19th December 1999

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Seasonal sellers

By Avinda Amaratunga

A common sight for most motorists and pedestrians travelling past Duplication Road and the Thunmulla Junction in Bambalapitiya are the little stalls selling seasonal decorations and adornments.

Most of us pass them with barely a glance. But come Christmas, it is difficult to ignore the brightly painted dried flowers and other silver or gold arrangements they sell.

Jinapala, the owner of a small in-house business said that he is employed full-time as a labourer at the Department of Railways. So it is his wife who runs this business single-handed.

From a pavement table she has developed the business to a portable cart in which she sells the Christmas decor. A unique effort made under the blazing heat and sometimes pouring skies.

Dried paddy, pine cones, dried flowers plants and leaves are all dyed and painted at their home. These unfinished materials are brought from outstation areas like Nuwara Eliya and Hatton. Some of their decorations are made of a Sinhalese medicinal plant, Ethana.

Their customers are from both the middle and upper class of society. Jinapala and his wife provide bouquets for weddings, decorative items for Christmas, vases, cakes etc. A profitable day in the festive season can bring them an income of Rs. 1000 or be as low as Rs. 250 on an off-season day. Their monthly costs include payment for the cart they have rented and the money deducted in the 12.5% GST payment. Though a very small profit remains, it's money nevertheless. Jinapala said that his wife had taken a loan from Suwan Rekiya to help maintain the business even when profits are low.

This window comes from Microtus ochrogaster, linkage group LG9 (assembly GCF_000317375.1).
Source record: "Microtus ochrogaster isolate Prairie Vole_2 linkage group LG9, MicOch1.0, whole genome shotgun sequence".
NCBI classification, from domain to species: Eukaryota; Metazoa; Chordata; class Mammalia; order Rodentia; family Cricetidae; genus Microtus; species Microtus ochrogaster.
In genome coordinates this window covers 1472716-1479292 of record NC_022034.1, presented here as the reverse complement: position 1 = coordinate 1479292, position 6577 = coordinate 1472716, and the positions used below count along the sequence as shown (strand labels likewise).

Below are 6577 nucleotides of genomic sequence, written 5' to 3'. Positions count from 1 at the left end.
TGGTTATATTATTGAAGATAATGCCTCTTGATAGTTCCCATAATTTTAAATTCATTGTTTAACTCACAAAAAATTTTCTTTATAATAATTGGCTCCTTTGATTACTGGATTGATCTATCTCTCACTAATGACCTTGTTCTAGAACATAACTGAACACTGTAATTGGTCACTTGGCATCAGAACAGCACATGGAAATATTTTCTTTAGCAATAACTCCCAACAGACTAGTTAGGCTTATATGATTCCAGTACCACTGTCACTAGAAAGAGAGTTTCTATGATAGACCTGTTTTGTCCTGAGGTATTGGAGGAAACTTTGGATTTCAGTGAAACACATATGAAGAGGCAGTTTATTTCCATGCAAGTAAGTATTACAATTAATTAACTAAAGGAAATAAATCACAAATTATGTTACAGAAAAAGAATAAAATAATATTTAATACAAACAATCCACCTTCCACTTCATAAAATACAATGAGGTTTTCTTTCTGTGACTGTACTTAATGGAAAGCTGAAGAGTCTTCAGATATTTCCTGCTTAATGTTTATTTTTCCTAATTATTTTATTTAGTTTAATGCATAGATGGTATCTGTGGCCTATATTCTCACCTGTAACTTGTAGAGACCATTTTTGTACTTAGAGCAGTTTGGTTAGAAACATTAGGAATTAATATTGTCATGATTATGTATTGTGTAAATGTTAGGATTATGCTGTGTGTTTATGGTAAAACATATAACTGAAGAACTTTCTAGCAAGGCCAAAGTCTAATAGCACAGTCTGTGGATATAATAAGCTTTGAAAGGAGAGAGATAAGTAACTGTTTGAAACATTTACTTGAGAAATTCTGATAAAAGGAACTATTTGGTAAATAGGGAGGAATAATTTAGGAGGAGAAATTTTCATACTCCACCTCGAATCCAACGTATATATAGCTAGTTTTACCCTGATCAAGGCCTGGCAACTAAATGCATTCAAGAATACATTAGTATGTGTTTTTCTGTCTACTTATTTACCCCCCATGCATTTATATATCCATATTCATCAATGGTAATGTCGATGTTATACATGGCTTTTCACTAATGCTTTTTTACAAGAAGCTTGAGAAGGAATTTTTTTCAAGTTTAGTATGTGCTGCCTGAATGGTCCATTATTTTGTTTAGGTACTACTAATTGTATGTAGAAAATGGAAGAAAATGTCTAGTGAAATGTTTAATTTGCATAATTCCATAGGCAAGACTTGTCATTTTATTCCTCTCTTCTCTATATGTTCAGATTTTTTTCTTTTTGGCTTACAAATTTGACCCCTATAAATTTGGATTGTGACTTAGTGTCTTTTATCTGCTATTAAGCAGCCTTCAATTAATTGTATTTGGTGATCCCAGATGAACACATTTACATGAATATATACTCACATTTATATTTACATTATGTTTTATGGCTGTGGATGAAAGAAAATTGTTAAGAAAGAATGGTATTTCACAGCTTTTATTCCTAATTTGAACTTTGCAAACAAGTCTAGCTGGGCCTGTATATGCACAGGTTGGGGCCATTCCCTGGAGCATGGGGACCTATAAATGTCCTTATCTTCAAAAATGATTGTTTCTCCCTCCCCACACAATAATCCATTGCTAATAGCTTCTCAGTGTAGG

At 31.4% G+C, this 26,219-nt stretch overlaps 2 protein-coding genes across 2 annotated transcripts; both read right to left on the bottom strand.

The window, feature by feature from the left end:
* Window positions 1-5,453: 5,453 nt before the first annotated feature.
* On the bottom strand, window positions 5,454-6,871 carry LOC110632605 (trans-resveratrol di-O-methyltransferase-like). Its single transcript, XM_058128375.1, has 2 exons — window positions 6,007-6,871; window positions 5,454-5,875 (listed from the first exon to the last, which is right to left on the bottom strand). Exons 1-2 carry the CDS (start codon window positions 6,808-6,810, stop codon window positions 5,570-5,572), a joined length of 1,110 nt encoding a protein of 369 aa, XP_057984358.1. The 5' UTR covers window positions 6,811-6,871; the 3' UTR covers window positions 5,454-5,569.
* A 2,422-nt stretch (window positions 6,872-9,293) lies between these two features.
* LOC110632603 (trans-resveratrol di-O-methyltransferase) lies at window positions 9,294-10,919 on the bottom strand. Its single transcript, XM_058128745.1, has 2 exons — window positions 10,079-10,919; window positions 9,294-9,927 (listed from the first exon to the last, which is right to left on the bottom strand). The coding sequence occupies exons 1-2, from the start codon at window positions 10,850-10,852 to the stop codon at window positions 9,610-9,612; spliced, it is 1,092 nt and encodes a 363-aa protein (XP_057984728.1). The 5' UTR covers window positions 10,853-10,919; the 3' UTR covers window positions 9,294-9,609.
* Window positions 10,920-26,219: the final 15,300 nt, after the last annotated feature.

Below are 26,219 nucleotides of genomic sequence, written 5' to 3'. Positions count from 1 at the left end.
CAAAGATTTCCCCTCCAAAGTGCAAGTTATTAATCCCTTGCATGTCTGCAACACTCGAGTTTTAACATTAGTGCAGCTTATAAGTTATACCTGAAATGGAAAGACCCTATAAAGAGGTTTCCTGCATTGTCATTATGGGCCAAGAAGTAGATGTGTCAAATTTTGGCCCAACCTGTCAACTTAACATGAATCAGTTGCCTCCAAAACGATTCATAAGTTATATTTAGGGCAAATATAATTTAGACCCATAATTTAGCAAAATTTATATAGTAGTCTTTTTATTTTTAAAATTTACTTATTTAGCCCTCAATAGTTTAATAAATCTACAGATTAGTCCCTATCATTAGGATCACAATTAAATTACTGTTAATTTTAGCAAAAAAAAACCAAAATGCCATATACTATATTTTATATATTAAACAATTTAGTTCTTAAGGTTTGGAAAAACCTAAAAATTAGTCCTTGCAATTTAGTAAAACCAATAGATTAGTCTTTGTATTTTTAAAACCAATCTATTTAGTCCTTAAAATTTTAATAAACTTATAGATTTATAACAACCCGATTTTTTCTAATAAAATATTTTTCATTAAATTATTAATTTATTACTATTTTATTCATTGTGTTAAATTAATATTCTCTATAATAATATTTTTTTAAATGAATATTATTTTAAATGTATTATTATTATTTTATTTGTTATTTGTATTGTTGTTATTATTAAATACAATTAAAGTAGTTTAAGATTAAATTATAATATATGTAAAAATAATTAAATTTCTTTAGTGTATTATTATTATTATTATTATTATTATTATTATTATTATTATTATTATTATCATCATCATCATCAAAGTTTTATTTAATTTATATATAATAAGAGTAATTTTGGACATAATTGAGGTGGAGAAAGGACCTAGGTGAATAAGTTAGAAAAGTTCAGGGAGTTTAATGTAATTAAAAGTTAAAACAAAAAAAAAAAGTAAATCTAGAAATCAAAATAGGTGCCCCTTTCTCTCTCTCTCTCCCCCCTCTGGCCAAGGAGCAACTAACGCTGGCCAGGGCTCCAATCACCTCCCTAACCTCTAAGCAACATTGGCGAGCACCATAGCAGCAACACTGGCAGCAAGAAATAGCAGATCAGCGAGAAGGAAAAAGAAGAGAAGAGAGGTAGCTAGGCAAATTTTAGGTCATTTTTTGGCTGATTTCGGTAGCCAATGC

Unsold goods are kept for the next Christmas season. These non-perishable items can be kept for a maximum period of four to five years.

The price of a bunch of these painted flowers or leaves is around Rs. 30 and over.

Another small business owner said that profits vary from day-to-day. "There are good days and there are bad days, the challenge is to survive.

"A day's sales can never be forecast, it just depends on your luck," he said.

This salesman's goods range from dry, painted Rata Del leaves to other similar decorations like Jinapala's.

He also said that even though flowers are brought from distant places, they are still scarce during the season as many people engage in this business.

Victor, another businessman has a larger operation, taking orders for weddings and special occasions requiring bouquets and decorative ornaments.

When we visited him he was throwing away a beautiful but soaked bouquet of flowers. They have to throw away anything that gets wet as the paint and dye get ruined, he told us.

Sheets of polythene provide little protection from the elements but these are people who won't give up, come rain or sunshine.

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